CF/U3 Topic 4 Comparison of Sequential and Direct- Access Devices
Difference between Sequential and Random Access Files
When we are talking about sequential or random access to data files we refer to the way data is written or read from a file on a computer system.
Sequential Access to a data file means that the computer system reads or writes information to the file sequentially, starting from the beginning of the file and proceeding step by step.
On the other hand, Random Access to a file means that the computer system can read or write information anywhere in the data file. This type of operation is also called “Direct Access” because the computer system knows where the data is stored (using Indexing) and hence goes “directly” and reads the data.
Sequential access has advantages when you access information in the same order all the time. Also is faster than random access.
On the other hand, random access file has the advantage that you can search through it and find the data you need more easily (using indexing for example). Random Access Memory (RAM) in computers works like that.
Difference between Sequential and Random Access Drives and Storage
As a quick example, modern computer hard disks are using Random Access whereas Tape Storage devices (used for offline backups) use Sequential Access.
Data storage proves itself time and time again to be a primary security concern for many businesses. When investing in quality storage solutions for your company, there are many details to understand about this complicated facet of information technology. One confusing issue is the difference between sequential and random access drives.
The easiest way to understand this is that a sequential drive stores files and data in a specific order, whilst a random access drive puts them all over the place.
The old fashioned tape drive is a sequential drive. Although tape drives are no longer used in modern PCs, some companies still use them to create durable backup archives.
Meanwhile, a modern disk drive can be programmed to store data either sequentially or through random access. CDs and DVDs can also use both methods. A music CD, for example, is sequential, but one with a database on it might use random access in order to fit more data onto the disk.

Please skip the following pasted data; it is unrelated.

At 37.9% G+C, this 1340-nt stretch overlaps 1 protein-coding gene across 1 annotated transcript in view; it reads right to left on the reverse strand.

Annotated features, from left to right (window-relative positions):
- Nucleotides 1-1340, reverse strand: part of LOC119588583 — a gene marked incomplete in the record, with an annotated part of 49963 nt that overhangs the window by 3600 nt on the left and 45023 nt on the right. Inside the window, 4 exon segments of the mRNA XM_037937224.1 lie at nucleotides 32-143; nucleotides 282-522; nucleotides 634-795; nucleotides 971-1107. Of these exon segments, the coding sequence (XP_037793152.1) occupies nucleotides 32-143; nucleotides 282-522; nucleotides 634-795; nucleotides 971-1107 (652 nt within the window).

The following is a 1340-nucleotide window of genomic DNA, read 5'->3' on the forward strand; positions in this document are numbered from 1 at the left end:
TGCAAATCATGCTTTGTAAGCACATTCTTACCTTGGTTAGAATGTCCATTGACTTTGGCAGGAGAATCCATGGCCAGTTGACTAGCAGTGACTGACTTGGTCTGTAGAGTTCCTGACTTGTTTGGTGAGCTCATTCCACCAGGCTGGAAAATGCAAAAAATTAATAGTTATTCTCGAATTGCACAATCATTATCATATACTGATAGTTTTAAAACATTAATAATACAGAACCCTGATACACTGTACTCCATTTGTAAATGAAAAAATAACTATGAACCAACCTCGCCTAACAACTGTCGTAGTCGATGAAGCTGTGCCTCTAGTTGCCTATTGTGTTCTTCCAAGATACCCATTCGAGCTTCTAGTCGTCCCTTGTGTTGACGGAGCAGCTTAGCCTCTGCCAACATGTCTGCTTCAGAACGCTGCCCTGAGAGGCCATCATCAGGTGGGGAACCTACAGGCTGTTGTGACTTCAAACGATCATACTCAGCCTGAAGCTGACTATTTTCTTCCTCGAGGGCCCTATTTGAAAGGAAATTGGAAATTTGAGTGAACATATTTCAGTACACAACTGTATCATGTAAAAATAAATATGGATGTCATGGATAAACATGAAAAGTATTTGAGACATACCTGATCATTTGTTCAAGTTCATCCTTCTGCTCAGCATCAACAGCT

There are advantages and disadvantages to each approach. Although tape drives are now inappropriate for frequent use scenarios due to their slow access speed, they are just as efficient when moving large chunks of data. It is faster to access a specific file if it is all together, rather than spread out over several sectors of the disk.
This advantage, however, disappears when the data needs to be accessed in a large number of small pieces. Large databases are more quickly accessed when structured randomly, as sequential architecture forces the computer to load the entire database to obtain one record. Also, as random access methods put data wherever there is space, they work better in situations where data is rapidly modified.
Products like Dell data storage use smart algorithms to decide the most efficient way to store data. For most modern purposes, this will be random access, although for backup archives that are rarely needed, tape drives might be optimal. It’s possible to use software to optimize data recall speeds according to which method is being used and understanding whether your applications are storing their data sequentially or by random access is useful.